“You’re hungry again?!”
When I remember my childhood, this question from my mother, whom I call Mami, still rings in my ears. Always a very modest eater, I believe she felt she’d given birth to a human trash compactor. Incredulous to how much my belly could hold, our food battle was constant. I wanted to taste everything, and I liked it all. For a family living on a $50 per week grocery budget, as we did during the toughest moments of my childhood, a comelona (or, what we might fondly call a pig in the South), I significantly contributed to our financial strife. But she didn’t make me feel bad. She simply wanted me to be certain that I was making a conscious decision. She was patient.
“Are you sure you want to wear that?”
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A question Mami asked me hundreds of times (nearly every time we went out in public). Mami had strict attitudes about how we should present ourselves. No hair out of place, no stains, clean clothes with zero wrinkles, pantyhose and patent leather shoes (if we were going to church). Unfortunately I was a wild, hill-tumbling ragamuffin who literally dug in the dirt. But she wasn’t trying to make me feel bad. She just wanted me to be aware of the face I was putting out in the world. She was patient.
Mami would holler my name in that severe momma tone that must be a gift from the gods of childbirth. There are a few family tales about how I got my name (among them, they got it from a popular Puerto Rican soap opera actress). But I believe Mami was up to something. You see, her name is Yvonne Marie, and so my name is basically Yvonne Jr. She hollered my name often because, although I wasn’t a bad kid, I was ... mischievous. She was patient.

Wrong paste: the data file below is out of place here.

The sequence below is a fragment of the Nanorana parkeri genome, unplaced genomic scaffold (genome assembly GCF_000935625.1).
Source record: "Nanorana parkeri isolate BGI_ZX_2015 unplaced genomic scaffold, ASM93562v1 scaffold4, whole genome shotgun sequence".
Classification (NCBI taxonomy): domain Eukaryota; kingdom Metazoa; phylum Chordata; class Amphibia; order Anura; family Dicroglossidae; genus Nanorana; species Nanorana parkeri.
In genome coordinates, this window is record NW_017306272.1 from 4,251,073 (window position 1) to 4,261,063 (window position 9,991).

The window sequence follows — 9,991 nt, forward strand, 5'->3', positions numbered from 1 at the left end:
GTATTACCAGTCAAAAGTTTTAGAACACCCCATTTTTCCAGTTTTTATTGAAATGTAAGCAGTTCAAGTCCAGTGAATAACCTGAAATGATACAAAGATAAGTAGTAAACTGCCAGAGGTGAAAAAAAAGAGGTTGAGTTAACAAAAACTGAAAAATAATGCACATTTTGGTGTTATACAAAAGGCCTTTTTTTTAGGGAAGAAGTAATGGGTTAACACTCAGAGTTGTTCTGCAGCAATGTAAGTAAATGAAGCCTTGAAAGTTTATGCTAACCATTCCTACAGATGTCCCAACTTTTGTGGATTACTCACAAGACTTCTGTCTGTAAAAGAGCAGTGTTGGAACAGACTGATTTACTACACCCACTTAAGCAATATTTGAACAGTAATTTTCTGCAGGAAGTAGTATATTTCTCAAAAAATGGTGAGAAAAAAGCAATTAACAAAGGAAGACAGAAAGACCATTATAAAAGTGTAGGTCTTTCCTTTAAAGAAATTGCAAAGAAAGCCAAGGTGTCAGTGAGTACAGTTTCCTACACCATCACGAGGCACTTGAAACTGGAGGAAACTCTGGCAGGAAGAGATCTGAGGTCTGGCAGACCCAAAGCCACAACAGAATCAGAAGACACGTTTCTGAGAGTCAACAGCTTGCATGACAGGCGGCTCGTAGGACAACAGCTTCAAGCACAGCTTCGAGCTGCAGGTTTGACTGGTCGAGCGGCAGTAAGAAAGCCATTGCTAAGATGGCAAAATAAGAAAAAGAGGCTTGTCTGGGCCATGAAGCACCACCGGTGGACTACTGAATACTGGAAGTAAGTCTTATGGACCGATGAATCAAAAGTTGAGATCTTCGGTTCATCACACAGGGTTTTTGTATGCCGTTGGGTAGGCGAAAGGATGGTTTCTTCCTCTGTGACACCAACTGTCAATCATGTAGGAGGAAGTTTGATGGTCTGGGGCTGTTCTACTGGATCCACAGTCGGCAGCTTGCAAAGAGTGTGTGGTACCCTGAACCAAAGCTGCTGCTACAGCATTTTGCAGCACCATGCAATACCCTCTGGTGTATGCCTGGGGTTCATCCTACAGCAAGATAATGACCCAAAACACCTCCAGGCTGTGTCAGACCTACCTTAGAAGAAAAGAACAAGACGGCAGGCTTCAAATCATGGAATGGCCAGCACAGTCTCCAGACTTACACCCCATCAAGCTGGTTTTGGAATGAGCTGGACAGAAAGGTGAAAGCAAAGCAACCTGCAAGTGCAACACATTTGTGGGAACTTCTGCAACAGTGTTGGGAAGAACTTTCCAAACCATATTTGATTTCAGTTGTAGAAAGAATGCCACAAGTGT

WATCH: Here's Proof That Southern Mamas Give The Best Advice
My mom and I did not always see eye to eye. There were many years where you could not have paid me to write kind words about her. But as they say, hindsight. Today, I celebrate her capacity to turn a binge-eating, dirty, bullheaded child into a cookbook author by simply by imploring me to consider my options, motivations, and actions.
Importantly, there are some standard mama questions she never asked me: When will you get married? Are you ever going to have babies? How will you take care of me when I get old? I believe Mami is a sneaky feminist. I don’t know if she realizes how unusual she is. But she certainly knows that I love her deeply, and I trust her infinitely. I tell her as often as I can. And I heed her advice, and celebrate her every day.
When Von Diaz and her family moved from Puerto Rico to Atlanta, she traded plantains, roast pork, and malta for grits, fried chicken, and sweet tea. And she grew up to be a food writer. Brimming with humor and nostalgia, her book Coconuts and Collards is a recipe-packed memoir of growing up Latina in the Deep South.